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Silvie Bates-McAllister has lived her life steeped in family history. For many years, she has served on the Board of Directors of Swithin, the private school that her grandfather rebuilt and reestablished after it was destroyed by a fire. Both of her sons, Charles and Scott, attended the school, of course. And along with her recently-deceased husband, James, she raised her boys in the museum-like family home that she insisted remain exactly as it was left by her grandfather.

Joanna grew up reading about the Bates-McAllisters in the society pages, so she could not believe it when she actually encountered Charles in a bar one evening. Married not long ago, they are moving from their city apartment to a new home of their own. Charles hates his job as an advertising writer, and Joanna worries that Charles is still pining over his former girlfriend, Bronwyn. She has never learned the full details of their break-up or the huge fight between Charles and Scott that she believes precipitated it.

While Charles is the biological child of Silvie and James, Scott was adopted as a toddler. He has always been reckless, wild, unfocused and defiant. He is living with Silvie and working at the wrestling coach at Swithin, the latest of a series of jobs he has held.

When Swithin’s new headmaster notifies Sylvie that one of the members of the wrestling team has been found dead and there are rumors swirling about hazing rituals that Scott may have been aware of or even encouraged, Sylvie’s ritualistic, organized life threatens to implode. The strained relationships of the Bates-McAllisters may not survive this crisis.


As opens, Sylvia learns of the possibility that her youngest son, Scott, has been involved in activities at Swithin which could not only scandalize the school and family, destroying the family reputation and legacy that she has spent her life nourishing and protecting. What quickly becomes clear is that author Sara Shepard is more interested in the various family members’ reactions to the news and what it might mean to the family’s standing in the community and future than in the actual mystery surrounding the boy’s death.

The Bates-McAllisters have long lived their lives shrouded in secret resentments, disappointed, and unspoken feelings. As each learns the news that Scott may have been involved in or condoned something as unseemly as hazing, their reactions reflect their own troubled relationship with Scott. Sylvie built her life around her husband, sons, and her family’s long history in the community. She has worked tirelessly to preserve the family’s reputation, keeping up appearances. The character is reminiscent of Beth, portrayed so beautifully by Mary Tyler Moore in Robert Redford’s seminal film Ordinary People. Silvie is refined, poised, and restrained despite the fact that the emotional turmoil she has experienced for years threatens to erupt at any more and destroy the facade she has so elaborately and painstakingly erected. Through flashbacks, her relationship with James is also explored. His recent death has left Silvie reeling, and she has to decide whether she really wants to uncover the truth about certain aspects of their marriage.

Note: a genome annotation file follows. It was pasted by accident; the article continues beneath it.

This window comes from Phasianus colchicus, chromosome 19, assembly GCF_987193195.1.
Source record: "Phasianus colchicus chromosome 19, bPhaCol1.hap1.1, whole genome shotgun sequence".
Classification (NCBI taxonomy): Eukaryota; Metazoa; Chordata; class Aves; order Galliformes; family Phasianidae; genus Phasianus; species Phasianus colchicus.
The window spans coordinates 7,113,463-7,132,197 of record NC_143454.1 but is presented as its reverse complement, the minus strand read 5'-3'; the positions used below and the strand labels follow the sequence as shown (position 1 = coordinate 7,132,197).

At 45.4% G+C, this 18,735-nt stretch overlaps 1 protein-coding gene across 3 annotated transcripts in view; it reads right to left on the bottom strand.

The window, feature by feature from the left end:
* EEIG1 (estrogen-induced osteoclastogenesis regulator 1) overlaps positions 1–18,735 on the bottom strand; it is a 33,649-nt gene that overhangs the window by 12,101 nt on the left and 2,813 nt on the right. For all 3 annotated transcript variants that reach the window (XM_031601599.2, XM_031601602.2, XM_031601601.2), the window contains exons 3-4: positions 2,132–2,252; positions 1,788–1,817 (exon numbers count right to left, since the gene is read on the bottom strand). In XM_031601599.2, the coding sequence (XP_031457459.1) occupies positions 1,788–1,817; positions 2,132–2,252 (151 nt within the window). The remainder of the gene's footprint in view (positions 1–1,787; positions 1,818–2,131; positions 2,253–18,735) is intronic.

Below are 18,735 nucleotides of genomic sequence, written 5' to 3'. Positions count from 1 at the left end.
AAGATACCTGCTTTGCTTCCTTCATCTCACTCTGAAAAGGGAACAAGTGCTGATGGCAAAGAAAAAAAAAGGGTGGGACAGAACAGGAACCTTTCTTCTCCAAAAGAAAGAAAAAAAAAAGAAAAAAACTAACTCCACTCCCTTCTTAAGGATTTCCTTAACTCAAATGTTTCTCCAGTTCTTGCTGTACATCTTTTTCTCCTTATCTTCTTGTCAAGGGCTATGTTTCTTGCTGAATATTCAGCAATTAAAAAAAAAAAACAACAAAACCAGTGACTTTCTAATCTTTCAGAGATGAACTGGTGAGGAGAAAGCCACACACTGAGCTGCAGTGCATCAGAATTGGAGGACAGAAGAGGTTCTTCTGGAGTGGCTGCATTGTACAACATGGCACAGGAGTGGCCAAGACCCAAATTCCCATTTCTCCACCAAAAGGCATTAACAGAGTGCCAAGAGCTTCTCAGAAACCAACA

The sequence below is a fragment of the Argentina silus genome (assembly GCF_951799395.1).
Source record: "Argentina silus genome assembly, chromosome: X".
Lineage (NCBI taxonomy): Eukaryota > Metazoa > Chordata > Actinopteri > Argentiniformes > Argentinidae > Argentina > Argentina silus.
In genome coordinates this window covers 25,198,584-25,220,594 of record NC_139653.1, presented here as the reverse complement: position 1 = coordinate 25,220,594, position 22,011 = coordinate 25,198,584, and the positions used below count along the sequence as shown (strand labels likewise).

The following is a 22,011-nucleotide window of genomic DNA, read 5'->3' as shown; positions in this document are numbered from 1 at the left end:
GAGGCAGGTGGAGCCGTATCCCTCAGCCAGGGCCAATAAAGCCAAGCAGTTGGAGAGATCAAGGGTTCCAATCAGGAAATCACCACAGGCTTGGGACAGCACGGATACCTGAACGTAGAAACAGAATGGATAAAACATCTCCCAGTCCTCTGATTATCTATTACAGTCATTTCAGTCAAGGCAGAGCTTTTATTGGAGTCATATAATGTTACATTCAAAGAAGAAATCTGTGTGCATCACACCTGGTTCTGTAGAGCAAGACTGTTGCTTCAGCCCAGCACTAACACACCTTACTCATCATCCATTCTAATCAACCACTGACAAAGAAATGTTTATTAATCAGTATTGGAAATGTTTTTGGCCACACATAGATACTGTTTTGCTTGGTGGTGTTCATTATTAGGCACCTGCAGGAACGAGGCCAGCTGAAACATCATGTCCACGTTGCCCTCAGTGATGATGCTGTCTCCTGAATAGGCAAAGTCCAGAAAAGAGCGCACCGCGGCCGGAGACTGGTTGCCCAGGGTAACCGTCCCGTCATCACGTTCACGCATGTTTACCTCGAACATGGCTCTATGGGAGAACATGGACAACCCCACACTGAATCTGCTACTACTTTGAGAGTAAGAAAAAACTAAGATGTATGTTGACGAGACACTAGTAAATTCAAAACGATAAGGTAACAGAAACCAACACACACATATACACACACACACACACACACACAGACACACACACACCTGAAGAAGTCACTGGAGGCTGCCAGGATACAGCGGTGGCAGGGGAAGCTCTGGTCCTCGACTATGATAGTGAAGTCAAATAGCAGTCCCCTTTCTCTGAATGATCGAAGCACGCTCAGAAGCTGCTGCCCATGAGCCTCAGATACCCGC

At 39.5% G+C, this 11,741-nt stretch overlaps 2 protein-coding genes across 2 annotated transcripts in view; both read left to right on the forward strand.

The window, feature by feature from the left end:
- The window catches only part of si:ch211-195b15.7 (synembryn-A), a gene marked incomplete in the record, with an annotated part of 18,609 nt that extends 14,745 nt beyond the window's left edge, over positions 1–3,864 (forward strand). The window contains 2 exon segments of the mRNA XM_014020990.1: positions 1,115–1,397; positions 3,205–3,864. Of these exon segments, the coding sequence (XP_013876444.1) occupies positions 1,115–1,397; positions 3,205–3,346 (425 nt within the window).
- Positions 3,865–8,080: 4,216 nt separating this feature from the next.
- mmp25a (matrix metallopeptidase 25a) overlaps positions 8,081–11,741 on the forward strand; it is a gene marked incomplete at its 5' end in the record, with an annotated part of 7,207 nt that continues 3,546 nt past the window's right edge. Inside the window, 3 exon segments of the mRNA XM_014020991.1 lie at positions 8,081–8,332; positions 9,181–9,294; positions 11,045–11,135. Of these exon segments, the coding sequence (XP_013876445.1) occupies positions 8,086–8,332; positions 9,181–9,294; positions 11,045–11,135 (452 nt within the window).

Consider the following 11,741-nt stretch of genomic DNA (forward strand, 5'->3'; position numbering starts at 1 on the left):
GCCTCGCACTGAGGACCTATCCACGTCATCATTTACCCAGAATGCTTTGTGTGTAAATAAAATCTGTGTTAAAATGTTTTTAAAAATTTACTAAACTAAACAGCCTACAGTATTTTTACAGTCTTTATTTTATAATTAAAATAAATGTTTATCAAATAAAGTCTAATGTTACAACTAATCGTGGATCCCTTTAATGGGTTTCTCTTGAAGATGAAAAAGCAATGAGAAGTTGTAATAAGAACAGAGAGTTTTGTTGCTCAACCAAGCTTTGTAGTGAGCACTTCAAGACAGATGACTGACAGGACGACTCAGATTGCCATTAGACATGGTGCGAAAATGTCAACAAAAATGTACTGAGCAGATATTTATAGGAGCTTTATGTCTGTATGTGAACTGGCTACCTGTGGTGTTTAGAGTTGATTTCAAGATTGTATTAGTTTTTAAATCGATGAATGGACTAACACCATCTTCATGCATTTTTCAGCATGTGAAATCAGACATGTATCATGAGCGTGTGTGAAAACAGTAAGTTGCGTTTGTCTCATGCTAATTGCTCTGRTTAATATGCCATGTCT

Charles had an extremely difficult relationship with his late father, who ridiculed and belittled him while favoring Scott. Like Silvie, Charles kept his resentment of Scott in check until one fateful night when something horrible happened between them, the details of which he refuses to reveal to Joanna. And, of course, that only serves to heighten Joanna’s curiosity and fuel her own insecurity about Bronwyn. Her fear that Charles is still in love with his former girlfriend threatens to derail their still-new marriage.

Everything We Ever Wanted also explores the issue of adoption. Scott is plagued by what he does not know about his birth mother and the circumstances under which she gave him up. Coupled with the fact that he is so different from the other members of his family, Scott has spent his life trying not to conform. Silvie has enabled him in many ways and continues to do so. Scott is handsome, charming, and has been allowed to get away with behavior that would never have been condoned from Charles, further complicating Scott’s efforts to understand who he is and what he really wants. Scott’s relationship with Joanna poses an additional threat to her marriage to Charles. Scott and Joanna, two people who do not feel that they belong in the world they have been thrust into, are forced to confront and evaluate their feelings for each other.